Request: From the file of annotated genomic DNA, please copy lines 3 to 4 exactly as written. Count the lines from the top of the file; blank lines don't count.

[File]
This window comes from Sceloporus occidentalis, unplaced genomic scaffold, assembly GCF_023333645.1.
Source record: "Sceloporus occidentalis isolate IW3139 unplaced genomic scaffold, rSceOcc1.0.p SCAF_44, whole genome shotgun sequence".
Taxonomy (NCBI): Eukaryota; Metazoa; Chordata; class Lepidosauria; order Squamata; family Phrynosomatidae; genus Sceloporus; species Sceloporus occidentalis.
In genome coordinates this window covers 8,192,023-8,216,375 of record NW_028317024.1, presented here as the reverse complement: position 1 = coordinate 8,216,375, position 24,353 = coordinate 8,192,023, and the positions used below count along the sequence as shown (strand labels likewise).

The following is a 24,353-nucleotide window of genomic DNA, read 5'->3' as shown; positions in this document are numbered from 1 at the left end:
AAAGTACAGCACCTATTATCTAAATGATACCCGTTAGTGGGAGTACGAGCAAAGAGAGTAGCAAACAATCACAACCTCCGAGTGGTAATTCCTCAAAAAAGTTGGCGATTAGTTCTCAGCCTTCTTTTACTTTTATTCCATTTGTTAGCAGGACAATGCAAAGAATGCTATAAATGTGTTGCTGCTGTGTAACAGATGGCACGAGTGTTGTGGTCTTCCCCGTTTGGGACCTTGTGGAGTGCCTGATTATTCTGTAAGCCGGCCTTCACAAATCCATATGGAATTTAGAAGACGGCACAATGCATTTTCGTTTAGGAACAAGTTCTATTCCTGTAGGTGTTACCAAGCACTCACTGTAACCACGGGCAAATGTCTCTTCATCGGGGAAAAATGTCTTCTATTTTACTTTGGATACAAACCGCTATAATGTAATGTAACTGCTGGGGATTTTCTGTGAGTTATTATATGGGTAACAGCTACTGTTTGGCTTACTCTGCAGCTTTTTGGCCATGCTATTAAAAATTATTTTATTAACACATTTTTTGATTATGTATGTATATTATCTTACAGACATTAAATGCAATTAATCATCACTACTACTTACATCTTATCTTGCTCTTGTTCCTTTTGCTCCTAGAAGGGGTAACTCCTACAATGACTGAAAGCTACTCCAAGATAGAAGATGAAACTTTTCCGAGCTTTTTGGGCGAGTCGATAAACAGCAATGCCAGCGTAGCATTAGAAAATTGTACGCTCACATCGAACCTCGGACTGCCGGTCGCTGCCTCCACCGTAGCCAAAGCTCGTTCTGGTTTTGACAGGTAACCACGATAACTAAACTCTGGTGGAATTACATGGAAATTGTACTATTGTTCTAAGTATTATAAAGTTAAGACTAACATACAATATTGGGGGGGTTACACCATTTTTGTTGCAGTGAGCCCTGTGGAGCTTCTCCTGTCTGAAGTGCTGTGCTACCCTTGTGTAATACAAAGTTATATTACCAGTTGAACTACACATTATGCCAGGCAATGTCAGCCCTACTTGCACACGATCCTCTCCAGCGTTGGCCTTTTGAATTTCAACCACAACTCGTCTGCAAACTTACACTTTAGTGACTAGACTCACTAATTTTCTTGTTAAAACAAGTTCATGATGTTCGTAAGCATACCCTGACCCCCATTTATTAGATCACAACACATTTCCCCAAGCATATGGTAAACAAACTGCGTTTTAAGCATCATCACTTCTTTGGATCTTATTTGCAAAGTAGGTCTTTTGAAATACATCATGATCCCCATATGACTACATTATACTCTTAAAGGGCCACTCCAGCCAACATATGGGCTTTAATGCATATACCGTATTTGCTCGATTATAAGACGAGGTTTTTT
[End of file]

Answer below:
Taxonomy (NCBI): Eukaryota; Metazoa; Chordata; class Lepidosauria; order Squamata; family Phrynosomatidae; genus Sceloporus; species Sceloporus occidentalis.
In genome coordinates this window covers 8,192,023-8,216,375 of record NW_028317024.1, presented here as the reverse complement: position 1 = coordinate 8,216,375, position 24,353 = coordinate 8,192,023, and the positions used below count along the sequence as shown (strand labels likewise).